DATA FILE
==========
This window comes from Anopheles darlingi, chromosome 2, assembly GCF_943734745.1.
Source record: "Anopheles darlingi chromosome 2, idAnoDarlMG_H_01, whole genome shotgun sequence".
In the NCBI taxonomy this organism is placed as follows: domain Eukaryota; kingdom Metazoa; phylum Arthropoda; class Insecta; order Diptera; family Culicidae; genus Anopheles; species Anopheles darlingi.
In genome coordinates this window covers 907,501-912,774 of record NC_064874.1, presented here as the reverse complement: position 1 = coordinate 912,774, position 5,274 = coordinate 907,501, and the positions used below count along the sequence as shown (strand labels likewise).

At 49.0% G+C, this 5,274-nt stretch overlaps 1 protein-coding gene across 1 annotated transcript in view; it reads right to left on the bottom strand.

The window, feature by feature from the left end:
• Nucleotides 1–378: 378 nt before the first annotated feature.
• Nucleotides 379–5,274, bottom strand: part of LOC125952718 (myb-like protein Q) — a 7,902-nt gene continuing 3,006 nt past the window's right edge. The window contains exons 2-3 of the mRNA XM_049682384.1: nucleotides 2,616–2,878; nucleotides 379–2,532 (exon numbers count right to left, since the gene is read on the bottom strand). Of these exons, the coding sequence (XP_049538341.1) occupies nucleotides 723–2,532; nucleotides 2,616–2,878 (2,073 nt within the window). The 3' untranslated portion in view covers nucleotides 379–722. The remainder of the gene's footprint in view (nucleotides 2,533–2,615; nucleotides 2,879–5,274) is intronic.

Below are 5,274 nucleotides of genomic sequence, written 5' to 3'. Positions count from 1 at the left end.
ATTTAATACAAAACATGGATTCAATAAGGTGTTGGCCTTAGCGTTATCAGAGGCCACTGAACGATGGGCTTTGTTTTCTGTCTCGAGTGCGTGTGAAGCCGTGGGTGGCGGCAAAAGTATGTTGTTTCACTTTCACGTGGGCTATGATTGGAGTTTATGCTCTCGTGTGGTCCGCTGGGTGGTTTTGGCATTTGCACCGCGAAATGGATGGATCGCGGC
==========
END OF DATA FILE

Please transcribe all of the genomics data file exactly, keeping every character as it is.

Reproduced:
This window comes from Anopheles darlingi, chromosome 2, assembly GCF_943734745.1.
Source record: "Anopheles darlingi chromosome 2, idAnoDarlMG_H_01, whole genome shotgun sequence".
In the NCBI taxonomy this organism is placed as follows: domain Eukaryota; kingdom Metazoa; phylum Arthropoda; class Insecta; order Diptera; family Culicidae; genus Anopheles; species Anopheles darlingi.
In genome coordinates this window covers 907,501-912,774 of record NC_064874.1, presented here as the reverse complement: position 1 = coordinate 912,774, position 5,274 = coordinate 907,501, and the positions used below count along the sequence as shown (strand labels likewise).

At 49.0% G+C, this 5,274-nt stretch overlaps 1 protein-coding gene across 1 annotated transcript in view; it reads right to left on the bottom strand.

The window, feature by feature from the left end:
• Nucleotides 1–378: 378 nt before the first annotated feature.
• Nucleotides 379–5,274, bottom strand: part of LOC125952718 (myb-like protein Q) — a 7,902-nt gene continuing 3,006 nt past the window's right edge. The window contains exons 2-3 of the mRNA XM_049682384.1: nucleotides 2,616–2,878; nucleotides 379–2,532 (exon numbers count right to left, since the gene is read on the bottom strand). Of these exons, the coding sequence (XP_049538341.1) occupies nucleotides 723–2,532; nucleotides 2,616–2,878 (2,073 nt within the window). The 3' untranslated portion in view covers nucleotides 379–722. The remainder of the gene's footprint in view (nucleotides 2,533–2,615; nucleotides 2,879–5,274) is intronic.

Below are 5,274 nucleotides of genomic sequence, written 5' to 3'. Positions count from 1 at the left end.
ATTTAATACAAAACATGGATTCAATAAGGTGTTGGCCTTAGCGTTATCAGAGGCCACTGAACGATGGGCTTTGTTTTCTGTCTCGAGTGCGTGTGAAGCCGTGGGTGGCGGCAAAAGTATGTTGTTTCACTTTCACGTGGGCTATGATTGGAGTTTATGCTCTCGTGTGGTCCGCTGGGTGGTTTTGGCATTTGCACCGCGAAATGGATGGATCGCGGC